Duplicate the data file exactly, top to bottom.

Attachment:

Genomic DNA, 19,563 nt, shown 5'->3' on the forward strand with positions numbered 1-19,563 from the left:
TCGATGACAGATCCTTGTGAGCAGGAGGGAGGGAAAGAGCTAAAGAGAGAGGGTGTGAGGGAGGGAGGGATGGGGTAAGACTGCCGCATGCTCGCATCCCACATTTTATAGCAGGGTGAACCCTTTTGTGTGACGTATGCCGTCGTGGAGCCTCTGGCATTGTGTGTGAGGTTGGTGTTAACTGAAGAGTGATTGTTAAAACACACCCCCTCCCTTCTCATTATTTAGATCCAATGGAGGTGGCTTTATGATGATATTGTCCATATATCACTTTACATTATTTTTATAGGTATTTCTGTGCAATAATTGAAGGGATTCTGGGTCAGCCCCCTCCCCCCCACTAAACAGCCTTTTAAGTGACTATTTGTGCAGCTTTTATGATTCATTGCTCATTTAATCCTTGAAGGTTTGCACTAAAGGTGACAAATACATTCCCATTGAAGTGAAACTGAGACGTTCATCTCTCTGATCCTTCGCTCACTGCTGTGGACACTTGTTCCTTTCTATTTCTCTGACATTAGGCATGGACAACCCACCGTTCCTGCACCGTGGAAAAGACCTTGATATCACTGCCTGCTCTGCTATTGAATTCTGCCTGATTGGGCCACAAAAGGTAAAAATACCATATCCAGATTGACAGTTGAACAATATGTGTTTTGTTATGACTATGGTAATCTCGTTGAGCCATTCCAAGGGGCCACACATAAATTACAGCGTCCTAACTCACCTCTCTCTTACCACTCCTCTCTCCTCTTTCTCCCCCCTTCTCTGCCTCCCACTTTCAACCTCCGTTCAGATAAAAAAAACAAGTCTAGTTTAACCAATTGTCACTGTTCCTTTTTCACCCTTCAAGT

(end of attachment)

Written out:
Genomic DNA, 19,563 nt, shown 5'->3' on the forward strand with positions numbered 1-19,563 from the left:
TCGATGACAGATCCTTGTGAGCAGGAGGGAGGGAAAGAGCTAAAGAGAGAGGGTGTGAGGGAGGGAGGGATGGGGTAAGACTGCCGCATGCTCGCATCCCACATTTTATAGCAGGGTGAACCCTTTTGTGTGACGTATGCCGTCGTGGAGCCTCTGGCATTGTGTGTGAGGTTGGTGTTAACTGAAGAGTGATTGTTAAAACACACCCCCTCCCTTCTCATTATTTAGATCCAATGGAGGTGGCTTTATGATGATATTGTCCATATATCACTTTACATTATTTTTATAGGTATTTCTGTGCAATAATTGAAGGGATTCTGGGTCAGCCCCCTCCCCCCCACTAAACAGCCTTTTAAGTGACTATTTGTGCAGCTTTTATGATTCATTGCTCATTTAATCCTTGAAGGTTTGCACTAAAGGTGACAAATACATTCCCATTGAAGTGAAACTGAGACGTTCATCTCTCTGATCCTTCGCTCACTGCTGTGGACACTTGTTCCTTTCTATTTCTCTGACATTAGGCATGGACAACCCACCGTTCCTGCACCGTGGAAAAGACCTTGATATCACTGCCTGCTCTGCTATTGAATTCTGCCTGATTGGGCCACAAAAGGTAAAAATACCATATCCAGATTGACAGTTGAACAATATGTGTTTTGTTATGACTATGGTAATCTCGTTGAGCCATTCCAAGGGGCCACACATAAATTACAGCGTCCTAACTCACCTCTCTCTTACCACTCCTCTCTCCTCTTTCTCCCCCCTTCTCTGCCTCCCACTTTCAACCTCCGTTCAGATAAAAAAAACAAGTCTAGTTTAACCAATTGTCACTGTTCCTTTTTCACCCTTCAAGT